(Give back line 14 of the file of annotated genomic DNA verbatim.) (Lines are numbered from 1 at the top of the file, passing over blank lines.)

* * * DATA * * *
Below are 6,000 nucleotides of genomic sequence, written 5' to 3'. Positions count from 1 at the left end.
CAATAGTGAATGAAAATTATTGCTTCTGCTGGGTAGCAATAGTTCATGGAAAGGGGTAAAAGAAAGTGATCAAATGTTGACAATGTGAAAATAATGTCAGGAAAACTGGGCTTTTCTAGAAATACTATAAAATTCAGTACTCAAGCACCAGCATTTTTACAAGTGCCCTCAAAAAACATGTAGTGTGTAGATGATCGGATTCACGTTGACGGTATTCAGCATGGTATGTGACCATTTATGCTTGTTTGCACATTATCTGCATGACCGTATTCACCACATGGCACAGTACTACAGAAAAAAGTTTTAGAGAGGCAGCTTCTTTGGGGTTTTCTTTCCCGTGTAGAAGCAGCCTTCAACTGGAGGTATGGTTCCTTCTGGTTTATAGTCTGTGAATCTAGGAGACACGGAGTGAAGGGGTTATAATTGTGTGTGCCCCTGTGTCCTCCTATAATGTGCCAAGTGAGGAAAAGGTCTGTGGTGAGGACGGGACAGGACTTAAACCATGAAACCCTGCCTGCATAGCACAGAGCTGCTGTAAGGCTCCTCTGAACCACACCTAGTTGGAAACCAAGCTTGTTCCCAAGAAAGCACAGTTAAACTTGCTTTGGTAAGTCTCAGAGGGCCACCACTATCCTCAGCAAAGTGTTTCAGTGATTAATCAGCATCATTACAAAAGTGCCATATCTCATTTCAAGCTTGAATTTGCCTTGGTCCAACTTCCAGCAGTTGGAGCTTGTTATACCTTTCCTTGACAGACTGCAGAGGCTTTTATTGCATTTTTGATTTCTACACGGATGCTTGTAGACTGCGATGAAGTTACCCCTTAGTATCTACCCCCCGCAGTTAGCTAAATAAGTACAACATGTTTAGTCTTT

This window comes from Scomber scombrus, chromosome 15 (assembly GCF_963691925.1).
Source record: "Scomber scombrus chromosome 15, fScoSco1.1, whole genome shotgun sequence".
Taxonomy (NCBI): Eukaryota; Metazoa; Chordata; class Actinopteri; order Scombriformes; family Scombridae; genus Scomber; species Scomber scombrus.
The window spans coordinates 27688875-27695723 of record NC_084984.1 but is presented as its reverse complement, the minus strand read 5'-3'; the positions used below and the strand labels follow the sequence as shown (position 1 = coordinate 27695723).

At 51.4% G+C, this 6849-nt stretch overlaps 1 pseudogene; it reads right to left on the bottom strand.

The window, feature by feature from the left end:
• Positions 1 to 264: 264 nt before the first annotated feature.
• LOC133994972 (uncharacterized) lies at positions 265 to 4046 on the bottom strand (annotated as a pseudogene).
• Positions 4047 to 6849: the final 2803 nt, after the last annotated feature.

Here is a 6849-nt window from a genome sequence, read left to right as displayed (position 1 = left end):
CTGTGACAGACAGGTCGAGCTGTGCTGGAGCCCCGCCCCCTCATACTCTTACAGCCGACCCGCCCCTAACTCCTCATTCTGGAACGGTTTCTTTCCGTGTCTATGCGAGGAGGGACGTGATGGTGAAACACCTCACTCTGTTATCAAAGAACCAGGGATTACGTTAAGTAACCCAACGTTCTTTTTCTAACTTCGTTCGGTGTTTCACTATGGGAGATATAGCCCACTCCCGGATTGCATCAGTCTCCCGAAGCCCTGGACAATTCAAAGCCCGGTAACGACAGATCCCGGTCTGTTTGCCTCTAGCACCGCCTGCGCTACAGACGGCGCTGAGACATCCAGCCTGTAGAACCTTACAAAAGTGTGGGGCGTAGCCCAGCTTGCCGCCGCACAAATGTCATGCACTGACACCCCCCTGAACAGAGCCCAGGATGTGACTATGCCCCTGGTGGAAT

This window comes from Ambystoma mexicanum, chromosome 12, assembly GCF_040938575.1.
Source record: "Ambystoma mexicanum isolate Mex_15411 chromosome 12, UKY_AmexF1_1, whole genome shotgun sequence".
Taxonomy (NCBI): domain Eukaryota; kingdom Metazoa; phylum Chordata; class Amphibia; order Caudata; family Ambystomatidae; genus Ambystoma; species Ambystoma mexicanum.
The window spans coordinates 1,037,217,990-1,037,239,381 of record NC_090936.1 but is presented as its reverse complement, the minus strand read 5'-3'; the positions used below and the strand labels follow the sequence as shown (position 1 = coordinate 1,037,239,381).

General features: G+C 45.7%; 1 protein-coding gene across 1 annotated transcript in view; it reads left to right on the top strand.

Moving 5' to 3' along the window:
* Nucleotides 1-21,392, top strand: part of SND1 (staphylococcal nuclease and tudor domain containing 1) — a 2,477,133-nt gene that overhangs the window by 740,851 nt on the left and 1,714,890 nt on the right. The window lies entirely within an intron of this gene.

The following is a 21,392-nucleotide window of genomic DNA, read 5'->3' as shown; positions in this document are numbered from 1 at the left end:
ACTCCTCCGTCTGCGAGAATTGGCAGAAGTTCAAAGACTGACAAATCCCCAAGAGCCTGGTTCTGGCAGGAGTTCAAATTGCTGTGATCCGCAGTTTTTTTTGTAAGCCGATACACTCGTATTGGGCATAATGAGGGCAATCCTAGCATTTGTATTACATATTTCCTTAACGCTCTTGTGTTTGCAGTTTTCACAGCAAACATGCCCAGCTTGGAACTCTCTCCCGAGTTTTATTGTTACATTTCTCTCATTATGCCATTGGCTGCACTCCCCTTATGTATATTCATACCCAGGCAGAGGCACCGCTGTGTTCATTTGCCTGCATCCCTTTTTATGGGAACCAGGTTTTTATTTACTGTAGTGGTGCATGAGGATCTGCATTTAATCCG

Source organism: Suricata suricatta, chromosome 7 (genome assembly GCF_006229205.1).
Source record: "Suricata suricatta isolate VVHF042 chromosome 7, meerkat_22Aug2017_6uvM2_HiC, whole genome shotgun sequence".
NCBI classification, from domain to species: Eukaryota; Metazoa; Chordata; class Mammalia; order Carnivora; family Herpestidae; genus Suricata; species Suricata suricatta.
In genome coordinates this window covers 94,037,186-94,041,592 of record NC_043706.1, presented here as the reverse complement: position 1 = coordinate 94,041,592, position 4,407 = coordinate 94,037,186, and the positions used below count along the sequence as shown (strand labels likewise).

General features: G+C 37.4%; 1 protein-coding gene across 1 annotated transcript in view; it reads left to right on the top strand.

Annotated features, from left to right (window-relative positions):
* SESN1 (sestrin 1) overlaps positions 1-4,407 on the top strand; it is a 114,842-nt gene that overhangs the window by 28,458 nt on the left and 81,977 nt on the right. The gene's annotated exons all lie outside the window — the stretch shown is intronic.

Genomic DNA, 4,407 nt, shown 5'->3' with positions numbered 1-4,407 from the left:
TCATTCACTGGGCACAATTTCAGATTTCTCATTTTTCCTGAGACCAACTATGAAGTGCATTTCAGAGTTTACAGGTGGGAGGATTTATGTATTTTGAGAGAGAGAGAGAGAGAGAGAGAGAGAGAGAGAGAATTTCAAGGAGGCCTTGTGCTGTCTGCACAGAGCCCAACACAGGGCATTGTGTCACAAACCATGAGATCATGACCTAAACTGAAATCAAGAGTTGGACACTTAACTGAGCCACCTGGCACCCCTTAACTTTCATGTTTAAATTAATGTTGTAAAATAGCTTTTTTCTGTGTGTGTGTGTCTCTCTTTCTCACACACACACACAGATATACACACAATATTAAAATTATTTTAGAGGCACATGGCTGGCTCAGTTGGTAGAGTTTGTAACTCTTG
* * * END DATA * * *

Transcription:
This window comes from Ambystoma mexicanum, chromosome 12, assembly GCF_040938575.1.